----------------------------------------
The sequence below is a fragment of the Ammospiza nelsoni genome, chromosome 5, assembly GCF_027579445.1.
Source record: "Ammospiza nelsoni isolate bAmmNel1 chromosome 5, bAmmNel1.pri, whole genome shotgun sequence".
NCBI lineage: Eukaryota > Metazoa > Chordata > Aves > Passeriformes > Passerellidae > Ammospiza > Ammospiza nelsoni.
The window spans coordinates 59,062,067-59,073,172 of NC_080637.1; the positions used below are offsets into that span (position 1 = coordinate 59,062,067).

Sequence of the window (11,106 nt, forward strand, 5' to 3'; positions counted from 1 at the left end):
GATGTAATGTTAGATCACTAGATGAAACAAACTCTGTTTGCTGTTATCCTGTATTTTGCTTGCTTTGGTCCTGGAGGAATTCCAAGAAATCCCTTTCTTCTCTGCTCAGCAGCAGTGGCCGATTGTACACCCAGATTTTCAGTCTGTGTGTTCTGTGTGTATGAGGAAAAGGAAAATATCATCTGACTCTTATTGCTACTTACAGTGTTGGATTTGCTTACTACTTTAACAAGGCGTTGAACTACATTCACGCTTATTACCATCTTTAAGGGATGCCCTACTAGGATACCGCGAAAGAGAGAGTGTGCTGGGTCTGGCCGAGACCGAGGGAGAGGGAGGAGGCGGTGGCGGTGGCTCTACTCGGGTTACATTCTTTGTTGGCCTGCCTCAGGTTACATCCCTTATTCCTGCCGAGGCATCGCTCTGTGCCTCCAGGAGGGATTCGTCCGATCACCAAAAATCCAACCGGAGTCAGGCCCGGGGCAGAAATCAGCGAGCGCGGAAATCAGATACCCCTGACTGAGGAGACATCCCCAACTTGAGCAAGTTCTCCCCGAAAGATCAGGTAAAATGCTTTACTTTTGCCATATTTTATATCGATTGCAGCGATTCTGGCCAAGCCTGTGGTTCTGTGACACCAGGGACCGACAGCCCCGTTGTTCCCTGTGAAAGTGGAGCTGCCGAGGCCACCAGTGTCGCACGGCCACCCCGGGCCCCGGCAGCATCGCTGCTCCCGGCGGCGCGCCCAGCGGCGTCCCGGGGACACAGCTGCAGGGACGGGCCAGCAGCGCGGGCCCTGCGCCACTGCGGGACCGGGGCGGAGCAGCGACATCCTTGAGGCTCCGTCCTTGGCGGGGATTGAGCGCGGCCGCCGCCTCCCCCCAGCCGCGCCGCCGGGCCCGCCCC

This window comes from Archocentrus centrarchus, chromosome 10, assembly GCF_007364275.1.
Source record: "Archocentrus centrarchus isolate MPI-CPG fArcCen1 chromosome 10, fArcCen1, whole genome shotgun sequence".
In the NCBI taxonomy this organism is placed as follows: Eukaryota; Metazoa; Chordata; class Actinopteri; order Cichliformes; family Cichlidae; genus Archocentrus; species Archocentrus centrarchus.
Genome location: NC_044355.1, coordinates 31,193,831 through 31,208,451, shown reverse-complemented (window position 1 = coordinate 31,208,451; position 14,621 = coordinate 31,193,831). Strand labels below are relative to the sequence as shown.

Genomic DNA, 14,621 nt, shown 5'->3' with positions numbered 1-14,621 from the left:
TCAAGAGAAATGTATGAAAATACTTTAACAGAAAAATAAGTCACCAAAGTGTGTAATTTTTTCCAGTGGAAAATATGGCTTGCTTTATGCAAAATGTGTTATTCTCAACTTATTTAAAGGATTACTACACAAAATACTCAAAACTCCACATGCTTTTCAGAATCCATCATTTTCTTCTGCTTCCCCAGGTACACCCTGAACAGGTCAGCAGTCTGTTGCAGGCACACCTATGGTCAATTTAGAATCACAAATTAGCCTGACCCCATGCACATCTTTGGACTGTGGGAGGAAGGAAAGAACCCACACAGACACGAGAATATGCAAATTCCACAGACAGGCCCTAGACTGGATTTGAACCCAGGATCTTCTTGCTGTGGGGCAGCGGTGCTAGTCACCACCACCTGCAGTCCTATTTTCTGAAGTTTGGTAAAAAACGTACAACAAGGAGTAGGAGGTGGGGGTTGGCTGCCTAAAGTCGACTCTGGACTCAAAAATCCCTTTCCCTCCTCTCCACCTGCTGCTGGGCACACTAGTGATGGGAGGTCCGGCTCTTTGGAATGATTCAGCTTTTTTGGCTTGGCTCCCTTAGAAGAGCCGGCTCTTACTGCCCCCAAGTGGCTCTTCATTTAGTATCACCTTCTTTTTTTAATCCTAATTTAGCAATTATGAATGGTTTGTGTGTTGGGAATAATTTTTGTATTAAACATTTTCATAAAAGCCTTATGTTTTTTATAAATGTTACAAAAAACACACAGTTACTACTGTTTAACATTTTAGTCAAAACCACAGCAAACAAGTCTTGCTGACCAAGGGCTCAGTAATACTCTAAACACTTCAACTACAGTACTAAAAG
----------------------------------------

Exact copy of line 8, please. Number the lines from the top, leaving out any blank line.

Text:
Source record: "Archocentrus centrarchus isolate MPI-CPG fArcCen1 chromosome 10, fArcCen1, whole genome shotgun sequence".